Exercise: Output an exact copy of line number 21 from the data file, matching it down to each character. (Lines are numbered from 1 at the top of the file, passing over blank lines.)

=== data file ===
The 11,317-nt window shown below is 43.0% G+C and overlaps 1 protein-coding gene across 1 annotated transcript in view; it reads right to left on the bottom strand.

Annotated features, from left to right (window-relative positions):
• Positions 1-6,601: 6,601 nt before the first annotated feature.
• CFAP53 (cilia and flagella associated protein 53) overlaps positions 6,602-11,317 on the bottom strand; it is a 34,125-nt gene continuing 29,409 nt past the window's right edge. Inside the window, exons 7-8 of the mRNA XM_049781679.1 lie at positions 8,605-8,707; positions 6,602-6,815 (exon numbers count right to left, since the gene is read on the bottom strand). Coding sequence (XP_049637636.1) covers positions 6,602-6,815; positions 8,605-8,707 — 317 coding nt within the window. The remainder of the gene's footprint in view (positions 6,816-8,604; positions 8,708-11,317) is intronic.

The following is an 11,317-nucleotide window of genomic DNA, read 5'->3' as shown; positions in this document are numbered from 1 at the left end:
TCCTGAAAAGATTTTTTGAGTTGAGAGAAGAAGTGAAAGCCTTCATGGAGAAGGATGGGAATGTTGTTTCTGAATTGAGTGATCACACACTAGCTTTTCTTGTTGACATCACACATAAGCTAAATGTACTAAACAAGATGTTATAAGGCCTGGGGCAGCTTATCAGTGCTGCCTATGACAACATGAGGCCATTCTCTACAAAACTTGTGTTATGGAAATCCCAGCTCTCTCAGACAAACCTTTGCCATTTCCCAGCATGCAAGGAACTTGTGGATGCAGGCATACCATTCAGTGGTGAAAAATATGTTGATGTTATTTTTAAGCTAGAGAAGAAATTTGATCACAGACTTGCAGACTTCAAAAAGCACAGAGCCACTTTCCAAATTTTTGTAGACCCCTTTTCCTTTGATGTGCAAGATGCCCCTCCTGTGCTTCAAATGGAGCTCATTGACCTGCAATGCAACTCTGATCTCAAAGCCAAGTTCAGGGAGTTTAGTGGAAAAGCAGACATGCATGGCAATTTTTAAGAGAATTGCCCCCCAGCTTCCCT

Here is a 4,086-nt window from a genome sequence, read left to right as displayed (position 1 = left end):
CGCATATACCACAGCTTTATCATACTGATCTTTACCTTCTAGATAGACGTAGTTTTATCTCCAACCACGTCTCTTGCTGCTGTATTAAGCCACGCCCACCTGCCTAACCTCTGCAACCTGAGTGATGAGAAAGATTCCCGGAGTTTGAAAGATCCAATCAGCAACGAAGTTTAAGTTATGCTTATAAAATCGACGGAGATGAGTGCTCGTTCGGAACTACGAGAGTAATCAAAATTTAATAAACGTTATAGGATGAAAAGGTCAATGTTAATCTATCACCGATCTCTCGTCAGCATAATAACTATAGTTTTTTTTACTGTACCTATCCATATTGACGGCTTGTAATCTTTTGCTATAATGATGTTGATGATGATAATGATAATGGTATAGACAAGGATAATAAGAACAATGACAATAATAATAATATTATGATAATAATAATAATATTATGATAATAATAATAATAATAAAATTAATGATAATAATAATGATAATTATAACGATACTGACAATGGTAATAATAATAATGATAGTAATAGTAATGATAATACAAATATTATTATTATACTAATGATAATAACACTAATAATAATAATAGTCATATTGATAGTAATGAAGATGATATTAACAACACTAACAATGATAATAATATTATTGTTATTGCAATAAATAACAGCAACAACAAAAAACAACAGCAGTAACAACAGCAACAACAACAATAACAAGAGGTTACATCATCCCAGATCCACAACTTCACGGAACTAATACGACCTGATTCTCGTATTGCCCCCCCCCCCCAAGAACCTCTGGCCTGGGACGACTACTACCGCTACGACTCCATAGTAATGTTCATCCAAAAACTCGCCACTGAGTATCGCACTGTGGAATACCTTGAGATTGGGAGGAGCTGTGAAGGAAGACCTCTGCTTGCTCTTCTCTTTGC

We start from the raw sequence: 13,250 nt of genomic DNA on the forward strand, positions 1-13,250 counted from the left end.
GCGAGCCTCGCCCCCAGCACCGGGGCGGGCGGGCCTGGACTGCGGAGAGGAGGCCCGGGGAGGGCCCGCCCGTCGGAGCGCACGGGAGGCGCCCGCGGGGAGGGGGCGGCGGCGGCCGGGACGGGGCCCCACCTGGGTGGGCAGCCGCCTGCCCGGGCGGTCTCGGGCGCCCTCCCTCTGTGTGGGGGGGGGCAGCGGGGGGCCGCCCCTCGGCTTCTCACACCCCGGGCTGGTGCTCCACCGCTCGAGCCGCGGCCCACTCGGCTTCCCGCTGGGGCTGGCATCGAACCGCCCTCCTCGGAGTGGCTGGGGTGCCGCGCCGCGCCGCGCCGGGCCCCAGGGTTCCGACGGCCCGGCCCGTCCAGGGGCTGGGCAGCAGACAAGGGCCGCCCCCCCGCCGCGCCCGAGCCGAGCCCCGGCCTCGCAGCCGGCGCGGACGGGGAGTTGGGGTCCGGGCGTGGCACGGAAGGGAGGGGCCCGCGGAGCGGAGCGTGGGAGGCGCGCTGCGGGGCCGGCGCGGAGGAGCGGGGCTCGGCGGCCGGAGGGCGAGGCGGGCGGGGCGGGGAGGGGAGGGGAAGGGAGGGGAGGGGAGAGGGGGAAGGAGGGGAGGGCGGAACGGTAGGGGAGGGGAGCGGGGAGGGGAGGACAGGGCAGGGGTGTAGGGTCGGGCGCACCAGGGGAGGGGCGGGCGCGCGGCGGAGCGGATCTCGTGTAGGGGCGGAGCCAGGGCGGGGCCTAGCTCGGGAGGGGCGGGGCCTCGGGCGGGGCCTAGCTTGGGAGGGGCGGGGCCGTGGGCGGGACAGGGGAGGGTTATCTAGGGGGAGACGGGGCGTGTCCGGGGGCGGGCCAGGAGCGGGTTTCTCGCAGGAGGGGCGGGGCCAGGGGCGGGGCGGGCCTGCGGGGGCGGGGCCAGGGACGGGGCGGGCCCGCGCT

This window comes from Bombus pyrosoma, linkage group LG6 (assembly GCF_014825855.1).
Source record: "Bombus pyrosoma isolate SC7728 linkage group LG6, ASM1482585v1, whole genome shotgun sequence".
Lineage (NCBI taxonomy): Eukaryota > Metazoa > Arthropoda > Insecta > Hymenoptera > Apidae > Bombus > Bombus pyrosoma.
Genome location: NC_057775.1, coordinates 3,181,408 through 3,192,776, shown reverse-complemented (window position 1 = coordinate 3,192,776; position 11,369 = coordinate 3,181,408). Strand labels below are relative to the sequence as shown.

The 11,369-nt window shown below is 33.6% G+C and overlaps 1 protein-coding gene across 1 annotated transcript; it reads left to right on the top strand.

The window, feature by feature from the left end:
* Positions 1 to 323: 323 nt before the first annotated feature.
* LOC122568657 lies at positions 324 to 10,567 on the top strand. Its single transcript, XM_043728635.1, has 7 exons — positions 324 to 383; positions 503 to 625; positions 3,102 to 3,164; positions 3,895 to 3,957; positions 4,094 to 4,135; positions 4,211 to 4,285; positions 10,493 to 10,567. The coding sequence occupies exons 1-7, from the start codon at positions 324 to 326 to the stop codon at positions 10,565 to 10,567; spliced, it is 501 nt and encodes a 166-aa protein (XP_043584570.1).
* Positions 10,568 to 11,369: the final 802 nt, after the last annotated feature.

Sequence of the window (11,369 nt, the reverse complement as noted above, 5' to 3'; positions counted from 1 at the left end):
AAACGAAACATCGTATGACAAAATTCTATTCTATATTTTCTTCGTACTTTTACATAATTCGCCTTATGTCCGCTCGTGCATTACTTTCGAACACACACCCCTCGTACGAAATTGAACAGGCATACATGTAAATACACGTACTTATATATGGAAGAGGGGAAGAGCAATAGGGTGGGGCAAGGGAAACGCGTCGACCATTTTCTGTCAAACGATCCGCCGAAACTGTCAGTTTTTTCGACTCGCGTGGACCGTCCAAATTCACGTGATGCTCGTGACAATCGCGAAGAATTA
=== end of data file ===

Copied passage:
AAACGAAACATCGTATGACAAAATTCTATTCTATATTTTCTTCGTACTTTTACATAATTCGCCTTATGTCCGCTCGTGCATTACTTTCGAACACACACCCCTCGTACGAAATTGAACAGGCATACATGTAAATACACGTACTTATATATGGAAGAGGGGAAGAGCAATAGGGTGGGGCAAGGGAAACGCGTCGACCATTTTCTGTCAAACGATCCGCCGAAACTGTCAGTTTTTTCGACTCGCGTGGACCGTCCAAATTCACGTGATGCTCGTGACAATCGCGAAGAATTA